In Cities, Weak Social Ties May Boost Mental Illness
Posted Sep 07 2010 11:00am
Swedish study finds urban dwellers more prone to disorders such as schizophrenia
By Robert Preidt
Tuesday, September 7, 2010
TUESDAY, Sept. 7 (HealthDay News) -- Weak social connections, or social fragmentation, may be one of the main reasons why people raised in cities are more likely to develop schizophrenia and other psychotic disorders than those who live in rural areas, the results of a study suggest.
"There is a substantial worldwide variation in incidence of schizophrenia. The clearest geographic pattern within this distribution of rates is that urban areas have a higher incidence of schizophrenia than rural areas," Stanley Zammit, of Cardiff University in Wales, and colleagues explained in their article, which is published in the September issue of the journal Archives of General Psychiatry.
In their study, Zammit and colleagues analyzed data from almost 204,000 people in Sweden and found that 328 (0.16 percent) had at some time been admitted to hospital for treatment of schizophrenia, 741 (0.36 percent) had been admitted for other non-affective psychoses, 355 (0.17 percent) with affective psychoses (such as mood disorders), and 953 (0.47 percent) with other psychoses.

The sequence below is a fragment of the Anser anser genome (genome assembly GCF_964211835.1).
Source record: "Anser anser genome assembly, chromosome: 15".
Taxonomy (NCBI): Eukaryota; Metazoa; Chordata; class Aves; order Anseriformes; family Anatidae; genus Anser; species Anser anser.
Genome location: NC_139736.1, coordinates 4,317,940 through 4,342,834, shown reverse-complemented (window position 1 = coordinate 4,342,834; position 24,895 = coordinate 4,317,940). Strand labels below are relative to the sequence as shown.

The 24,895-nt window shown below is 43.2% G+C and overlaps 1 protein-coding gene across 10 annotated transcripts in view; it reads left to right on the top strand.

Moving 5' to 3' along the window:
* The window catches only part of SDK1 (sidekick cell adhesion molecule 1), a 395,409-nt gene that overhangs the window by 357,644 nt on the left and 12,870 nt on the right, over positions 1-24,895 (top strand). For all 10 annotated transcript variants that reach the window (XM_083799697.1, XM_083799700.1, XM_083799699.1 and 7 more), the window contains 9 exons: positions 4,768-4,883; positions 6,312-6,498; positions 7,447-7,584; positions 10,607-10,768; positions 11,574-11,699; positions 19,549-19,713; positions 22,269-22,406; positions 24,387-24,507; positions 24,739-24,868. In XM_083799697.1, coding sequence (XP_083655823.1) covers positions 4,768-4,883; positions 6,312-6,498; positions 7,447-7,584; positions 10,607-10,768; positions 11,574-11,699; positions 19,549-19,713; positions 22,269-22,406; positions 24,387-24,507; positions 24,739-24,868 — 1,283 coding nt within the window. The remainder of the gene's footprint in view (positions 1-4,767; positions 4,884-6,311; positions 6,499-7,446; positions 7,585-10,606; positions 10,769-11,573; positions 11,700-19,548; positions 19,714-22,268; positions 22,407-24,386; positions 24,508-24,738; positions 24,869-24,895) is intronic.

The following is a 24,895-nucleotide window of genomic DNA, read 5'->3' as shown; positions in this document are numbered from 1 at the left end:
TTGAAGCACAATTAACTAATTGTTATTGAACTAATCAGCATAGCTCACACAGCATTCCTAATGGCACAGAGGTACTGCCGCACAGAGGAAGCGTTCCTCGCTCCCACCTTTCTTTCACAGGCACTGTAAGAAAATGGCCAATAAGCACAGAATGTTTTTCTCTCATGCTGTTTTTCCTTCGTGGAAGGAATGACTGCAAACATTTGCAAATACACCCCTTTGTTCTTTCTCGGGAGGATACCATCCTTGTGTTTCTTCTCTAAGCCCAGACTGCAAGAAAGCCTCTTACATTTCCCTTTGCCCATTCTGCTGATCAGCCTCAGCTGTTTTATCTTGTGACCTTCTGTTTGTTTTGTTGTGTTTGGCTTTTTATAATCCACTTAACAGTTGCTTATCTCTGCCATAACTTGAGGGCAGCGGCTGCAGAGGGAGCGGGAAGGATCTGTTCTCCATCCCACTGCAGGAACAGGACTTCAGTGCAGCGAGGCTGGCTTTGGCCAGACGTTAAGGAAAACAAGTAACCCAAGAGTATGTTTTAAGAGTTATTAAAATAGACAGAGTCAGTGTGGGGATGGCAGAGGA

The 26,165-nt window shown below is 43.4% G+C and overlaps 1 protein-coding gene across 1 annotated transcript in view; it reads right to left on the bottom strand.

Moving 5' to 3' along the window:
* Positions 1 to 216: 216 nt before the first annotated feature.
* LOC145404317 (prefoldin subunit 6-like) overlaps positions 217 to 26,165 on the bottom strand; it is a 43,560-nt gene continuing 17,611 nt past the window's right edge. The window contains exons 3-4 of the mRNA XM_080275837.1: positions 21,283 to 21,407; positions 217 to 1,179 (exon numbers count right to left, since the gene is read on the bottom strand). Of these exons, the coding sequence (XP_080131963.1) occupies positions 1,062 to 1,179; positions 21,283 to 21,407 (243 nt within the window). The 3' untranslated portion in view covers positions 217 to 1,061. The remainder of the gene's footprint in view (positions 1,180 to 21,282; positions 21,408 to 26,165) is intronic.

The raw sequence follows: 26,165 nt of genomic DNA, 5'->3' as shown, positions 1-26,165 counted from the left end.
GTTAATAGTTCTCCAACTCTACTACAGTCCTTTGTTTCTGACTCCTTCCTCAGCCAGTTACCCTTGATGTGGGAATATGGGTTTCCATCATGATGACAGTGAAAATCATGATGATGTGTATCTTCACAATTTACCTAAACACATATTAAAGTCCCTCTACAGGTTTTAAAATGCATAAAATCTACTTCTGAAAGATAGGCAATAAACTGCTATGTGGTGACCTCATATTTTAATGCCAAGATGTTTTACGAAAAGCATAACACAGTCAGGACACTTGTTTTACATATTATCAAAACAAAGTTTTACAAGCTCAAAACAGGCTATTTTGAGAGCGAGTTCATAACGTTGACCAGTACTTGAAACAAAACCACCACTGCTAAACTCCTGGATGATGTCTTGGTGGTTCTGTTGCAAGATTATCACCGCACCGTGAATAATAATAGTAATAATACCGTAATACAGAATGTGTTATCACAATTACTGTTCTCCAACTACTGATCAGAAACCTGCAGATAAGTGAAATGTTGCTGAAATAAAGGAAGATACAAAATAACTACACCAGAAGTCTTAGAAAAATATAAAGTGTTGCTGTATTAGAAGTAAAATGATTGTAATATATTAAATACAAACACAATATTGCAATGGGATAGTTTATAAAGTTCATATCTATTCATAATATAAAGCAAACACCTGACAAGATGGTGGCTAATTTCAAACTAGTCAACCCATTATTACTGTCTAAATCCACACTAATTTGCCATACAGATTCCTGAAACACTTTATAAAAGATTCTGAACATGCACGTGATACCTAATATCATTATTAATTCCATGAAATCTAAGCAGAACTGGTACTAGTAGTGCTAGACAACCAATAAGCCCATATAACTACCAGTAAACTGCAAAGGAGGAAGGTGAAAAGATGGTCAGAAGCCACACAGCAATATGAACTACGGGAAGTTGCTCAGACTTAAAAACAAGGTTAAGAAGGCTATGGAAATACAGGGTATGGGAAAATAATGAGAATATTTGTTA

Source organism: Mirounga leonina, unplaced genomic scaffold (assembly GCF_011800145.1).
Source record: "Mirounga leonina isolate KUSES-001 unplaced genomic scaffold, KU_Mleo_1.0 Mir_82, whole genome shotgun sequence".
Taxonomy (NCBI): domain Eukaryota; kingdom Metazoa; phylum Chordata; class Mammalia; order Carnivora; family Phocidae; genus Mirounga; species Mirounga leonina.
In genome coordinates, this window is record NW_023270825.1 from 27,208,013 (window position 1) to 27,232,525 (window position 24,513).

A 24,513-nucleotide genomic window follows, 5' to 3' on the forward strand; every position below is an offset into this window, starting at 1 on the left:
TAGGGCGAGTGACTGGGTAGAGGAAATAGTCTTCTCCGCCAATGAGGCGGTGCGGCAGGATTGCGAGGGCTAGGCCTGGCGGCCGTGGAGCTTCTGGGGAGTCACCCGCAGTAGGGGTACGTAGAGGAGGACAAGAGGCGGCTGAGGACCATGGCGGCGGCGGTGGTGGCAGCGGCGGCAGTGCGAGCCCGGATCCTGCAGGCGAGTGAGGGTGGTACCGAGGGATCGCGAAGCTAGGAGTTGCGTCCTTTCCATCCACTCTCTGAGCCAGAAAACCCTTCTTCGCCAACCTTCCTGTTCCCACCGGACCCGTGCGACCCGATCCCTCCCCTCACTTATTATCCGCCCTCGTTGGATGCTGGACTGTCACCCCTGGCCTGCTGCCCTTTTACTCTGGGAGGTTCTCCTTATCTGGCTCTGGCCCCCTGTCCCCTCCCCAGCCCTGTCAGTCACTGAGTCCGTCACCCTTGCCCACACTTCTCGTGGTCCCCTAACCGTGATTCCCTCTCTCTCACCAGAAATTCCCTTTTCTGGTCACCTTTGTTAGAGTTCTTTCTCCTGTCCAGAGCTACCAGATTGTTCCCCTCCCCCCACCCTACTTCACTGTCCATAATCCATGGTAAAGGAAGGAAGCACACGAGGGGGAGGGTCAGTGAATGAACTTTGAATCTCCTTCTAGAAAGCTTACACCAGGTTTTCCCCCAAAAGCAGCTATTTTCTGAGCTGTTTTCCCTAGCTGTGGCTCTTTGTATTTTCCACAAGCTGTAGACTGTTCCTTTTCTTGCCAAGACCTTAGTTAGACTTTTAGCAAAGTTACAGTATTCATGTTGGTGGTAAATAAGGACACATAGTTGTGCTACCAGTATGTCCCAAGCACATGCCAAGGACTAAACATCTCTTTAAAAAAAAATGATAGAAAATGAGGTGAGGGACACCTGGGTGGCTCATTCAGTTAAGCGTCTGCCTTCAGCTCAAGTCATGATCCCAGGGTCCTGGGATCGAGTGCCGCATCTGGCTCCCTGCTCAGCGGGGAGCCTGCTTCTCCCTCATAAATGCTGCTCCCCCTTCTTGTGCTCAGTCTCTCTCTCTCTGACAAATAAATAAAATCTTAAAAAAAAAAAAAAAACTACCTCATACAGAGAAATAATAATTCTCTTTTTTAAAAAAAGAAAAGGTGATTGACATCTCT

The researchers examined whether individual, school or area characteristics are associated with psychosis and found that "being raised in more urbanized areas was associated with an increased risk of developing any non-affective psychotic disorder."
And, "this association was explained primarily by area characteristics rather than by characteristics of the individuals themselves. Social fragmentation was the most important area characteristic that explained the increased risk of psychosis in individuals brought up in cities," they wrote.
"Our findings highlight the concern that physical integration alone is not sufficient but that some of the positive characteristics traditionally conferred by segregation, such as a localized sense of safety, cohesion and community spirit, must also be maintained to enhance the mental health of individuals within the population," Zammit and colleagues concluded.